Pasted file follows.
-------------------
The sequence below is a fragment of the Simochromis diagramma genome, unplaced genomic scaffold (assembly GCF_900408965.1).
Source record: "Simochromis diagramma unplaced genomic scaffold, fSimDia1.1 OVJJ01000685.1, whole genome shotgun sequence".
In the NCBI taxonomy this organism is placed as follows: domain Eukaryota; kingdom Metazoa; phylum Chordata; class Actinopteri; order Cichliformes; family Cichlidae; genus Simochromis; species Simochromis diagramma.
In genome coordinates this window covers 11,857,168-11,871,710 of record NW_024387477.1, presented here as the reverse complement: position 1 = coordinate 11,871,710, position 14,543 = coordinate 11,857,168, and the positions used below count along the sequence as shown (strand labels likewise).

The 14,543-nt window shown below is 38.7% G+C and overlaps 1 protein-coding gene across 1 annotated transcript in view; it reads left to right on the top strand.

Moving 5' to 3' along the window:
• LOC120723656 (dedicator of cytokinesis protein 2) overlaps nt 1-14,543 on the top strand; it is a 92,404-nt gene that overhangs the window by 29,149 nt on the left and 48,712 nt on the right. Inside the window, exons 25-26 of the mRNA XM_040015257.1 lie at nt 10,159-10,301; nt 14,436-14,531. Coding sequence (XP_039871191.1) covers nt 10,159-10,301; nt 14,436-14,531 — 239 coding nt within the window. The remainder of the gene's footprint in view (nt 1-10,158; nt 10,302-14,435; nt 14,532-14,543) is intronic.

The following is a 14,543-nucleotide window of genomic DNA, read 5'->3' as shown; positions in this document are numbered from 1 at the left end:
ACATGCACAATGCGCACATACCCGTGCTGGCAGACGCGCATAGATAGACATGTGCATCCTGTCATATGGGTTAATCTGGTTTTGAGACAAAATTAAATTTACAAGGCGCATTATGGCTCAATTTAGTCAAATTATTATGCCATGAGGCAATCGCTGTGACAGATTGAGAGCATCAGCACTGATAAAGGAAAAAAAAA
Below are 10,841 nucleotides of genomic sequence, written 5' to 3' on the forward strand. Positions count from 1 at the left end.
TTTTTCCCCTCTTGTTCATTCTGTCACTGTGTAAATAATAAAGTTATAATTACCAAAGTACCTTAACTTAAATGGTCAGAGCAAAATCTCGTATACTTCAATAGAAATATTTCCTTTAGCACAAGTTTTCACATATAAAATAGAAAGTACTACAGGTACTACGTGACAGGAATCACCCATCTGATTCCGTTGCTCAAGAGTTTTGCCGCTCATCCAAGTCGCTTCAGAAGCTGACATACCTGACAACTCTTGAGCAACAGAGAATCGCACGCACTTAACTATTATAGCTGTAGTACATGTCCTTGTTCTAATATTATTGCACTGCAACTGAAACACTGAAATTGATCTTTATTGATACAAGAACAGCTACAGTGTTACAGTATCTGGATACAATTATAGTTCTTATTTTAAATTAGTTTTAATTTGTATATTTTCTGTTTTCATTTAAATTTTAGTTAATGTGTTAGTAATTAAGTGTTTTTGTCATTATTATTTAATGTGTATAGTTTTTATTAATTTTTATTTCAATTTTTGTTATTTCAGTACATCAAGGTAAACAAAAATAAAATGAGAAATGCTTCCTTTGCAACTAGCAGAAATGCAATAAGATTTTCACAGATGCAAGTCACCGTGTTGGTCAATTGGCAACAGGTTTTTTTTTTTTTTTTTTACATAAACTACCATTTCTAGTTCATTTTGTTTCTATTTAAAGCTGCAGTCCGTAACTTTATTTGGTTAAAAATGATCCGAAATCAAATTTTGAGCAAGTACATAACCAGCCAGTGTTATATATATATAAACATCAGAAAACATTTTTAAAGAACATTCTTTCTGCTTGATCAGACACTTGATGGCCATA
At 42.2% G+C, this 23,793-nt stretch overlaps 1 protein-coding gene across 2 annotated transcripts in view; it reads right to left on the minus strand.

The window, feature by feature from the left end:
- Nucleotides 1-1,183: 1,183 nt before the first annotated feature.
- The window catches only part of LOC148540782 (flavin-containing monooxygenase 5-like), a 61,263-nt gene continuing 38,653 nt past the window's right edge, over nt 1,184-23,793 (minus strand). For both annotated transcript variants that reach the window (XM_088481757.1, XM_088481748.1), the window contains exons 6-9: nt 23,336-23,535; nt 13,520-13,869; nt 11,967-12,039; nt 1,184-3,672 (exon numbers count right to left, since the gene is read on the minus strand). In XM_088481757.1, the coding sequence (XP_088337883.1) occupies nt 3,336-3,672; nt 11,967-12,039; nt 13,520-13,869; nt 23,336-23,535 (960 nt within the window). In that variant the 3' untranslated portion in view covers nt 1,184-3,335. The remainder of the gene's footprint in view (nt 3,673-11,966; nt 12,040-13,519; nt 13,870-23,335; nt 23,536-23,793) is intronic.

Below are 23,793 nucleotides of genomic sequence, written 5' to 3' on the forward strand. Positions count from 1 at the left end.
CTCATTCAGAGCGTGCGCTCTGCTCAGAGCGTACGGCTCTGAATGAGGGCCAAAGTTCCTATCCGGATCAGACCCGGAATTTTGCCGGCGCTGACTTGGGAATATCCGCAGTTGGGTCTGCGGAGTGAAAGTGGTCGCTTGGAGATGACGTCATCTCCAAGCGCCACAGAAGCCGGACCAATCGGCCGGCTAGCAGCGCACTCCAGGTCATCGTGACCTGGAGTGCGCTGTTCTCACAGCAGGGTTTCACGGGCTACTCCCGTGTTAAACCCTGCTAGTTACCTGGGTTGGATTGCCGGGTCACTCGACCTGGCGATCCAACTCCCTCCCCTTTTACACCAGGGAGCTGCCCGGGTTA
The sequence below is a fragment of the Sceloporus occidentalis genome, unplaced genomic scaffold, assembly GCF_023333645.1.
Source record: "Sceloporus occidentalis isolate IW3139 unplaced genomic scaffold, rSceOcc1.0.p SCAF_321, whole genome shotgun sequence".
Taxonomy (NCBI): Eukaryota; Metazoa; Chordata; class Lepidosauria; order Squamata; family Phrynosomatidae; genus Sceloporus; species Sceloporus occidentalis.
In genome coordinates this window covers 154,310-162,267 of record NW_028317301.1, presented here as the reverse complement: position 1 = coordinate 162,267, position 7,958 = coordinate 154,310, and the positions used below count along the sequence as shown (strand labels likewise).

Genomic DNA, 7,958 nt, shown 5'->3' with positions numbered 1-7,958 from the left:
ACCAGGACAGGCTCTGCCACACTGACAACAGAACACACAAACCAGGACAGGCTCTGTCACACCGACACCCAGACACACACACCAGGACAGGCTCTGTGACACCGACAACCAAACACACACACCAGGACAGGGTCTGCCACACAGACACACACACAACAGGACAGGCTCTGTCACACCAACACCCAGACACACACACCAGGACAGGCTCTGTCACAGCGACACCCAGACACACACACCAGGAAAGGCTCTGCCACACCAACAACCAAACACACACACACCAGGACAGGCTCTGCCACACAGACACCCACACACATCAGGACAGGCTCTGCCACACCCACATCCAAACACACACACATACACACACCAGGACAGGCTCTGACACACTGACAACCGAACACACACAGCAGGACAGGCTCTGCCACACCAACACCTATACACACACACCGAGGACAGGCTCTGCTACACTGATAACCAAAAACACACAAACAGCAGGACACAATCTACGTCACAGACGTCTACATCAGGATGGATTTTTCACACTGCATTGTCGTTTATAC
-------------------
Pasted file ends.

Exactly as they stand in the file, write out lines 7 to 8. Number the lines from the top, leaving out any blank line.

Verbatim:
• LOC120723656 (dedicator of cytokinesis protein 2) overlaps nt 1-14,543 on the top strand; it is a 92,404-nt gene that overhangs the window by 29,149 nt on the left and 48,712 nt on the right. Inside the window, exons 25-26 of the mRNA XM_040015257.1 lie at nt 10,159-10,301; nt 14,436-14,531. Coding sequence (XP_039871191.1) covers nt 10,159-10,301; nt 14,436-14,531 — 239 coding nt within the window. The remainder of the gene's footprint in view (nt 1-10,158; nt 10,302-14,435; nt 14,532-14,543) is intronic.

The following is a 14,543-nucleotide window of genomic DNA, read 5'->3' as shown; positions in this document are numbered from 1 at the left end: